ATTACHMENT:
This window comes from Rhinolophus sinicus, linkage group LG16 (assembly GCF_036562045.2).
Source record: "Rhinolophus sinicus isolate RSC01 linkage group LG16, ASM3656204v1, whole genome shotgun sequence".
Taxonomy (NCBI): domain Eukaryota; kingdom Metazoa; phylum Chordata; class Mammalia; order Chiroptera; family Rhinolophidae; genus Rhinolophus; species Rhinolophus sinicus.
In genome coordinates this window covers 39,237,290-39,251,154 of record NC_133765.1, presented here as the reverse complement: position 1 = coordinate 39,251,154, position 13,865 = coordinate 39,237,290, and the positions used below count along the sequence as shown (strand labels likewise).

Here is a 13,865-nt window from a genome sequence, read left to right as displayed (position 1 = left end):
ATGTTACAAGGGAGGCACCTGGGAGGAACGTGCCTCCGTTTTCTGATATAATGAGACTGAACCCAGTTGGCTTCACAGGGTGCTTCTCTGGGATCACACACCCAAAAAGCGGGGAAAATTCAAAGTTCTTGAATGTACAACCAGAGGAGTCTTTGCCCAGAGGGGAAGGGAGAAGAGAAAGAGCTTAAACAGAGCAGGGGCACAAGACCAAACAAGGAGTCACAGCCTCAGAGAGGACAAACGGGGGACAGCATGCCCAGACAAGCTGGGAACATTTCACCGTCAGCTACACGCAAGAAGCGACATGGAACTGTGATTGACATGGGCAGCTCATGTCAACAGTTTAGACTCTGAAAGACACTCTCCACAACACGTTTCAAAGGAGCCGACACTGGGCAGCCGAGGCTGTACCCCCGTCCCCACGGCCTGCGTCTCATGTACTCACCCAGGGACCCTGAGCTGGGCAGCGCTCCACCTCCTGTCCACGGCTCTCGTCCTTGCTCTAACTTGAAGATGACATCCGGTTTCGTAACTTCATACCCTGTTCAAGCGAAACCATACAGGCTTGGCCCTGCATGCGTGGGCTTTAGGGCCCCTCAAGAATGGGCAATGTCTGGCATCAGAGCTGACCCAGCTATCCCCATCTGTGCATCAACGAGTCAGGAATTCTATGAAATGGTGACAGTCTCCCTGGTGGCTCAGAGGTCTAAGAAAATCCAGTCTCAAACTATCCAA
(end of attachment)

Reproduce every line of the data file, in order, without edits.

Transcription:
This window comes from Rhinolophus sinicus, linkage group LG16 (assembly GCF_036562045.2).
Source record: "Rhinolophus sinicus isolate RSC01 linkage group LG16, ASM3656204v1, whole genome shotgun sequence".
Taxonomy (NCBI): domain Eukaryota; kingdom Metazoa; phylum Chordata; class Mammalia; order Chiroptera; family Rhinolophidae; genus Rhinolophus; species Rhinolophus sinicus.
In genome coordinates this window covers 39,237,290-39,251,154 of record NC_133765.1, presented here as the reverse complement: position 1 = coordinate 39,251,154, position 13,865 = coordinate 39,237,290, and the positions used below count along the sequence as shown (strand labels likewise).

Here is a 13,865-nt window from a genome sequence, read left to right as displayed (position 1 = left end):
ATGTTACAAGGGAGGCACCTGGGAGGAACGTGCCTCCGTTTTCTGATATAATGAGACTGAACCCAGTTGGCTTCACAGGGTGCTTCTCTGGGATCACACACCCAAAAAGCGGGGAAAATTCAAAGTTCTTGAATGTACAACCAGAGGAGTCTTTGCCCAGAGGGGAAGGGAGAAGAGAAAGAGCTTAAACAGAGCAGGGGCACAAGACCAAACAAGGAGTCACAGCCTCAGAGAGGACAAACGGGGGACAGCATGCCCAGACAAGCTGGGAACATTTCACCGTCAGCTACACGCAAGAAGCGACATGGAACTGTGATTGACATGGGCAGCTCATGTCAACAGTTTAGACTCTGAAAGACACTCTCCACAACACGTTTCAAAGGAGCCGACACTGGGCAGCCGAGGCTGTACCCCCGTCCCCACGGCCTGCGTCTCATGTACTCACCCAGGGACCCTGAGCTGGGCAGCGCTCCACCTCCTGTCCACGGCTCTCGTCCTTGCTCTAACTTGAAGATGACATCCGGTTTCGTAACTTCATACCCTGTTCAAGCGAAACCATACAGGCTTGGCCCTGCATGCGTGGGCTTTAGGGCCCCTCAAGAATGGGCAATGTCTGGCATCAGAGCTGACCCAGCTATCCCCATCTGTGCATCAACGAGTCAGGAATTCTATGAAATGGTGACAGTCTCCCTGGTGGCTCAGAGGTCTAAGAAAATCCAGTCTCAAACTATCCAA